My post earlier this morning, wherein I included family farmers in the list of those whose subsidies should be ended, has generated an interesting response which has prompted me to extend my remarks as follows:
My expertise in farming is extremely limited. My sense is that, with the exception of niche crops, that family farms are essentially outmoded. Indeed, the response pretty much acknowledges this:
Corn prices are the same (WITH subsidies) today as they were the year I was married (30 years ago). Tractor prices, fertilizer, etc. are not, by a huge margin. Our first 120 horse tractor: $27,000. The one we bought last year: $112,000 (same HP) Yields have increased but only about 70%.
When my husband’s father dies we will not be able to pay the estate taxes and keep farming.
My husband is working a 40+ hour a week job and farming on top of it. ALL the farmers we know under 60 are also working two or more jobs per family *besides* farming.
We pay, in cash, $10,000 per year for self-employed health insurance. That is the deal employers around here cut to employ farmers – we get extra time off in the spring and fall (usually 4 weeks, total) and they don’t provide insurance.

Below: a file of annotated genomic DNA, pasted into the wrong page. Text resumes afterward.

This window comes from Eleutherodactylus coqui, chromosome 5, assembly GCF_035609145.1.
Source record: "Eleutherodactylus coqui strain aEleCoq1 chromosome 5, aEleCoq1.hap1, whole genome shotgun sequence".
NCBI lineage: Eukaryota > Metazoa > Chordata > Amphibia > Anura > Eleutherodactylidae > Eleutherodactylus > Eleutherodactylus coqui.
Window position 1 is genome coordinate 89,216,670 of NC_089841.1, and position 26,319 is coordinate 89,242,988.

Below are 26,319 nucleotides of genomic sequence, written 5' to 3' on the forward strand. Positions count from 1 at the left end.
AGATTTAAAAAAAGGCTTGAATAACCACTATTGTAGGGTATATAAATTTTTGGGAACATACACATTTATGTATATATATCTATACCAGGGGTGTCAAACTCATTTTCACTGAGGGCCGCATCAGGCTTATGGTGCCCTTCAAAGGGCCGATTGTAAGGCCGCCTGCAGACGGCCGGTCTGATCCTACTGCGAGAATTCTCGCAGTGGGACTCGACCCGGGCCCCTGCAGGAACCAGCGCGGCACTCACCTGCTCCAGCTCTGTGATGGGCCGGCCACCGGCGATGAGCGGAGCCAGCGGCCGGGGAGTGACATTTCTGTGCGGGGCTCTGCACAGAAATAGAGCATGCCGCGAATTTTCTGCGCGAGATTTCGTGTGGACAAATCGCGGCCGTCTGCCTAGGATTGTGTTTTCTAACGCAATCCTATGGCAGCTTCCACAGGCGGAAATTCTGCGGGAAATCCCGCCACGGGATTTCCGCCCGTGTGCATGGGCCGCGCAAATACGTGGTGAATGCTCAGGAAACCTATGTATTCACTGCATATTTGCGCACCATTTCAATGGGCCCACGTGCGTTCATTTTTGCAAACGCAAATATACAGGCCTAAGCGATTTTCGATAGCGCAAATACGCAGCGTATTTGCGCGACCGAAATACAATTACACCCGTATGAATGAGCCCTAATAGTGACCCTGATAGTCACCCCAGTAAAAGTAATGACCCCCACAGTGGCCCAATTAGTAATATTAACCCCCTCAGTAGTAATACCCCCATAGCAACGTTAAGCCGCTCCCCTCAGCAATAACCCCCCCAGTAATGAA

To the extent this case is representative, family farming is much like blogging–it’s a hobby rather than a way to make a living. Except that farming is much harder than blogging.
Another good point:
I maintain that when the only entity raising beef is Swift-Premium, who will have a stall-to-slaughter-house-to-store operation, prices will climb dramatically.
I oppose monopolies in most instances and think trust-busting is a legitimate regulatory function of government. My sense is that family farmers are no real competition for Swift-Premium anyway but that there will be other corporations to fight them off.
Mom and pop shops, romantic as they are, aren’t going to fare well competing head-to-head with Wal-Mart. But that doesn’t mean Wal-Mart is going to be able to set prices at will–not so long as Target, KMart, Costco, and others are in business.
Our economy is brutal, but it leads to creative destruction. Many of the people now struggling in the futile effort to maintain family farms will eventually go on to do something much more efficient and productive. While it is always sad when people have to give up work that they love, especially when it is one the family has done for generations, there are all sorts of industries that no longer exist as the economy evolves. My expectation is that, absent government subsidies, many family farms will go under and the people so employed will find something else to do. Much like the blacksmiths, cobblers, and people who used to make buggy whips did.